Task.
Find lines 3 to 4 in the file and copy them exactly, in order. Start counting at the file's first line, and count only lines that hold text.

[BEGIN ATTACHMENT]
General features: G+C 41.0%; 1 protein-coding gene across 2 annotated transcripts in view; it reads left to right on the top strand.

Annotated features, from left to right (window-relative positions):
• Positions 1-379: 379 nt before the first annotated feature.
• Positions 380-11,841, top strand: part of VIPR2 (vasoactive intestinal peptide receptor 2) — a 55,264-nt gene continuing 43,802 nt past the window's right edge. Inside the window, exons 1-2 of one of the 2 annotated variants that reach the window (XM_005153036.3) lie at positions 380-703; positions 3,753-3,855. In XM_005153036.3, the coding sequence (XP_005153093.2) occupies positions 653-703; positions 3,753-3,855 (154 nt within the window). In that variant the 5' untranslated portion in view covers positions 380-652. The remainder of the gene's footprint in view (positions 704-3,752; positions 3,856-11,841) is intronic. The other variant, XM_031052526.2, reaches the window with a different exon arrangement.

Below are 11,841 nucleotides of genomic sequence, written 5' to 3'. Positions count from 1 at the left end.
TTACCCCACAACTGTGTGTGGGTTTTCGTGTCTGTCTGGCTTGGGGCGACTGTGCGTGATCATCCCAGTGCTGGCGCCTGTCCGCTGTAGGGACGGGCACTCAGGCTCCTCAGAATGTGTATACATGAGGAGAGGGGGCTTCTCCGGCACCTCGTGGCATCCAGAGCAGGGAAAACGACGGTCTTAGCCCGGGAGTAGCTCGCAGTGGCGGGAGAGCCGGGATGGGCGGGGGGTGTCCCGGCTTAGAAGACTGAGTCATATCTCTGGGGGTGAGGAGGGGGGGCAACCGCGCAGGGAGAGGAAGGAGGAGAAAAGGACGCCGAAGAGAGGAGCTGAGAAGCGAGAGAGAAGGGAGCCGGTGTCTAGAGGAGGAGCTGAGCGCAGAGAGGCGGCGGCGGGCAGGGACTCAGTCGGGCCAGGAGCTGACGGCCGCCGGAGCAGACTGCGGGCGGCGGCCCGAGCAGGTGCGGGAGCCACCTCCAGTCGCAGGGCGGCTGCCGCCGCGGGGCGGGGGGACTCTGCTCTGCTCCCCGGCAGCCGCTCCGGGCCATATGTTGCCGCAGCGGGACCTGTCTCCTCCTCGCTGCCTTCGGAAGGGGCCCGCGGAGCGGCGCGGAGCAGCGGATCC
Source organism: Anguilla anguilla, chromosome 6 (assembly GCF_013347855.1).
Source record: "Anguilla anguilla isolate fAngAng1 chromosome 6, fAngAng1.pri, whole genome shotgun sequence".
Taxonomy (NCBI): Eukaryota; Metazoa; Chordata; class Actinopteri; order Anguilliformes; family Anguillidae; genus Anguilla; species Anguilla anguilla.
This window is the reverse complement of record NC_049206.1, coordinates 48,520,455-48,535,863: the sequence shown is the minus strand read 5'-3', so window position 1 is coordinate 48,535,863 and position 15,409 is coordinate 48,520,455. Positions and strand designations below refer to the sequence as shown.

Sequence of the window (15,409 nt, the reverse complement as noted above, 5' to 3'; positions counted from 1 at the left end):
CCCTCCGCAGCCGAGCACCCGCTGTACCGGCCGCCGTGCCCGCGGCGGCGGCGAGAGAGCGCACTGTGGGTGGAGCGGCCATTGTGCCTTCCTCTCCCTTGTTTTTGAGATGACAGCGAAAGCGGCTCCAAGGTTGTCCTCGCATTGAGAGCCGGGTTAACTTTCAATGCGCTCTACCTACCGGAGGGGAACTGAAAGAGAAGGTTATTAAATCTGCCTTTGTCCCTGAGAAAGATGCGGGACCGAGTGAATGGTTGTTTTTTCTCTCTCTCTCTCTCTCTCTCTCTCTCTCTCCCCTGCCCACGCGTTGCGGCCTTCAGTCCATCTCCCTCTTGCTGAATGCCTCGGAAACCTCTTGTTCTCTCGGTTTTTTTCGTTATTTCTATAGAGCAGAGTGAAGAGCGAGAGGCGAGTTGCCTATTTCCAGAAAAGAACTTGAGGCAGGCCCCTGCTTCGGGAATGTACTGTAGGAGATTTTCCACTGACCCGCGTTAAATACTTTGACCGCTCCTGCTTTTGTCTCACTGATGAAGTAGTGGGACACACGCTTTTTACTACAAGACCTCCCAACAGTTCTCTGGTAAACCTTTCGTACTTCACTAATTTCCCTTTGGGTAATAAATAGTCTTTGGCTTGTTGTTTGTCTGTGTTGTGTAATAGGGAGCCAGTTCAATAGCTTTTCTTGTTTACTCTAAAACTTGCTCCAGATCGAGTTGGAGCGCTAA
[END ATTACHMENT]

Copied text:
• Positions 1-379: 379 nt before the first annotated feature.
• Positions 380-11,841, top strand: part of VIPR2 (vasoactive intestinal peptide receptor 2) — a 55,264-nt gene continuing 43,802 nt past the window's right edge. Inside the window, exons 1-2 of one of the 2 annotated variants that reach the window (XM_005153036.3) lie at positions 380-703; positions 3,753-3,855. In XM_005153036.3, the coding sequence (XP_005153093.2) occupies positions 653-703; positions 3,753-3,855 (154 nt within the window). In that variant the 5' untranslated portion in view covers positions 380-652. The remainder of the gene's footprint in view (positions 704-3,752; positions 3,856-11,841) is intronic. The other variant, XM_031052526.2, reaches the window with a different exon arrangement.